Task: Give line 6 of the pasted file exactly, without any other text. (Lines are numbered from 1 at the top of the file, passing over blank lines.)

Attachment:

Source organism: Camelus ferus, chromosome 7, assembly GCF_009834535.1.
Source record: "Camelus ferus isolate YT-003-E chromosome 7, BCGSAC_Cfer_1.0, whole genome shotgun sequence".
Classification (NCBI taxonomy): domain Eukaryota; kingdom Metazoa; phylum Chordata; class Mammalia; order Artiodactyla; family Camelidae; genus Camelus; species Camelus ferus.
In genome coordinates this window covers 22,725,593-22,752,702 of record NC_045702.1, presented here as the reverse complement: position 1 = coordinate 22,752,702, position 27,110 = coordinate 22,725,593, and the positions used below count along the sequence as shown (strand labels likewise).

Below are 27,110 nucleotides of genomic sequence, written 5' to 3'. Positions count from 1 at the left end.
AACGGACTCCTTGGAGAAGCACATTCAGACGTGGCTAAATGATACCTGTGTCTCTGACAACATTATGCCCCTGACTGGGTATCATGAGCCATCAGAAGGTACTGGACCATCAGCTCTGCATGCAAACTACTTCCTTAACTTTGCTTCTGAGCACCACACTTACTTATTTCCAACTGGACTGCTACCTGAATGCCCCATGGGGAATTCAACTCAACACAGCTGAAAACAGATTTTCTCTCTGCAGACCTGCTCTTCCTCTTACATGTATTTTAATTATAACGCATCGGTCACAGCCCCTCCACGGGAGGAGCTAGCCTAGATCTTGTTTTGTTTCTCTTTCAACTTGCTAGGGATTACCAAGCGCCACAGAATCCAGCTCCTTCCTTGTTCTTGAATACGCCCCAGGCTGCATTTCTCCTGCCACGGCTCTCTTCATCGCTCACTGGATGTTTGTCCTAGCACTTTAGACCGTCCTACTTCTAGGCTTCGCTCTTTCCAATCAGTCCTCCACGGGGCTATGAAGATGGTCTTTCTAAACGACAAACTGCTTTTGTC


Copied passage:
AACGGACTCCTTGGAGAAGCACATTCAGACGTGGCTAAATGATACCTGTGTCTCTGACAACATTATGCCCCTGACTGGGTATCATGAGCCATCAGAAGGTACTGGACCATCAGCTCTGCATGCAAACTACTTCCTTAACTTTGCTTCTGAGCACCACACTTACTTATTTCCAACTGGACTGCTACCTGAATGCCCCATGGGGAATTCAACTCAACACAGCTGAAAACAGATTTTCTCTCTGCAGACCTGCTCTTCCTCTTACATGTATTTTAATTATAACGCATCGGTCACAGCCCCTCCACGGGAGGAGCTAGCCTAGATCTTGTTTTGTTTCTCTTTCAACTTGCTAGGGATTACCAAGCGCCACAGAATCCAGCTCCTTCCTTGTTCTTGAATACGCCCCAGGCTGCATTTCTCCTGCCACGGCTCTCTTCATCGCTCACTGGATGTTTGTCCTAGCACTTTAGACCGTCCTACTTCTAGGCTTCGCTCTTTCCAATCAGTCCTCCACGGGGCTATGAAGATGGTCTTTCTAAACGACAAACTGCTTTTGTC